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|Abstract:||Testosterone (T) is often positively associated with male sexual behavior and negatively associated with paternal care. These associations have primarily been demonstrated in species where investment in paternal care begins well after mating activity is complete, when offspring are hatched or born. Different patterns may emerge in studies of species where investment in mating and paternal care overlap temporally, for instance in non-seasonal breeders in which males mate with multiple females sequentially and may simultaneously have multiple offspring of different ages. In a 9-year data set on levels of T in male baboons, fecal concentrations of T (fT) were positively associated with both mate guarding (“consortship”) – a measure of current reproductive activity – and with the number of immature offspring a male had in his social group – a measure of past reproductive activity and an indicator of likely paternal behavior. To further examine the relationship between T and potential paternal behavior, we next drew on an intensive 8-month study of male behavior, and found that fathers were more likely to be in close proximity to their offspring than expected by chance. Because male baboons are known to provide paternal care, and because time in proximity to offspring would facilitate such care, this suggests that T concentrations in wild male baboons may be associated with both current reproductive activity and with current paternal behavior. These results are consistent with the predicted positive association between T a mating effort but not nd with a negative association between T a paternal care; in male baboons, high levels of nd T occur in males that are differentially associating with their offspring.|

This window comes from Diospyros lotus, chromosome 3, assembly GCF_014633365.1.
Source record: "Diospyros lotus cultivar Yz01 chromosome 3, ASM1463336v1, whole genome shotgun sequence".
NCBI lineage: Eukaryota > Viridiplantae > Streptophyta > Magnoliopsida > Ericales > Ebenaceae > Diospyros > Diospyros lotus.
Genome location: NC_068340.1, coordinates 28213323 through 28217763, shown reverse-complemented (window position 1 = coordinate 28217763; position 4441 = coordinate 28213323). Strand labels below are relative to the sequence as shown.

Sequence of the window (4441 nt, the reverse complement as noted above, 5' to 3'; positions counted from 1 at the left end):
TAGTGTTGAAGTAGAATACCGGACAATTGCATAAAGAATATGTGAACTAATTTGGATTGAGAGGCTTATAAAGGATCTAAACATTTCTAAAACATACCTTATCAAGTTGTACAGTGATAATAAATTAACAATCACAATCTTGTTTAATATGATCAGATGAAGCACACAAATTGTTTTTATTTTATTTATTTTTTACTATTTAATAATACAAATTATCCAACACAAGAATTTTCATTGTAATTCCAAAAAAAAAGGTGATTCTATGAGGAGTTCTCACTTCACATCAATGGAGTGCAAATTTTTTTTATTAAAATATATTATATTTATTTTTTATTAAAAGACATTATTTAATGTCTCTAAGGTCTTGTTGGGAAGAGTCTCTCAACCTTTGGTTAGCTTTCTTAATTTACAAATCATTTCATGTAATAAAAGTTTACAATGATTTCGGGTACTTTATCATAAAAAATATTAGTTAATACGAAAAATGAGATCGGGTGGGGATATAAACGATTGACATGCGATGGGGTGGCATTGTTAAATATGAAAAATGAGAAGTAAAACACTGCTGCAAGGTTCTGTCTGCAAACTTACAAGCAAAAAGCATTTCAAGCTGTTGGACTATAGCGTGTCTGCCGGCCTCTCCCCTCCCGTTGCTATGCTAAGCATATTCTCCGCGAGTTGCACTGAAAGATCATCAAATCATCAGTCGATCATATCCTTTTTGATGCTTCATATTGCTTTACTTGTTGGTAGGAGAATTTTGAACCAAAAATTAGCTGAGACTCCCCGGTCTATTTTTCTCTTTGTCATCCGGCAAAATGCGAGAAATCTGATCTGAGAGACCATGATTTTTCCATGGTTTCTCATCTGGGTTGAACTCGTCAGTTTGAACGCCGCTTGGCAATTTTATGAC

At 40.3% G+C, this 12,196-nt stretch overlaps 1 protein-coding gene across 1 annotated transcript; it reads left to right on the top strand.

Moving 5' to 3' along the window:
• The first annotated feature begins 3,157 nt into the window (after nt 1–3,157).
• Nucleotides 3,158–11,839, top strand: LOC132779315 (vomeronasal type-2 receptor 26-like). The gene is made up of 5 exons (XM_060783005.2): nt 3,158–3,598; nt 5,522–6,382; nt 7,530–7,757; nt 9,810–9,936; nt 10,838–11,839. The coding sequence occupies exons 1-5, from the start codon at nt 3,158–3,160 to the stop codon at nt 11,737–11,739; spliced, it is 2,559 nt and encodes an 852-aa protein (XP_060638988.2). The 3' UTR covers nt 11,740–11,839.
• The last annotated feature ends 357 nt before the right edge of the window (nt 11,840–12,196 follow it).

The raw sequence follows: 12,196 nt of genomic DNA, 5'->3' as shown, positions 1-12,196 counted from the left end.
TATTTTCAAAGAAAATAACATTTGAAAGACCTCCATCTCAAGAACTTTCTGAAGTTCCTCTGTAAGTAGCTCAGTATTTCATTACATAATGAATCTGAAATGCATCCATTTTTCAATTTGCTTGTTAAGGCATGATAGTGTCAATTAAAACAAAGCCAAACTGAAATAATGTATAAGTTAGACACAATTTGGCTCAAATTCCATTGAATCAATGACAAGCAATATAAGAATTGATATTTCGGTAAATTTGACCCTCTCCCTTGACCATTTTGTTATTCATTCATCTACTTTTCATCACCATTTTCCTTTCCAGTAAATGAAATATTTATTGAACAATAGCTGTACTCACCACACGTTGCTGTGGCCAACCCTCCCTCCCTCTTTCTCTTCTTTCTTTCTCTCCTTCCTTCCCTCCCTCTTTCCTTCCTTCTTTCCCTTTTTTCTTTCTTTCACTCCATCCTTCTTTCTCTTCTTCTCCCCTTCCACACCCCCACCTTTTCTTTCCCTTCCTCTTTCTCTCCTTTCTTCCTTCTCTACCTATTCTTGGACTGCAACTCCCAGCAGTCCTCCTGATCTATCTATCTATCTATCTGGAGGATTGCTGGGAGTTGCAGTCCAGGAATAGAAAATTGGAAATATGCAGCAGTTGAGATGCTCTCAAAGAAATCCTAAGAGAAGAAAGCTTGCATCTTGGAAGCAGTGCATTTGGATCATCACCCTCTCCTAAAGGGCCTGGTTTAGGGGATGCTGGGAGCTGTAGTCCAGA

|Citation:||Onyango, Patrick Ogola, Gesquiere, Laurence R., Altmann, Jeanne, Alberts, Susan C. (2013). Testosterone positively associated with both male mating effort and paternal behavior in savanna baboons (Papio cynocephalus). Hormones and Behavior, 63 (3), 430 - 436. doi:10.1016/j.yhbeh.2012.11.014|
|Pages:||430 - 436|
|Type of Material:||Journal Article|
|Journal/Proceeding Title:||Hormones and Behavior|
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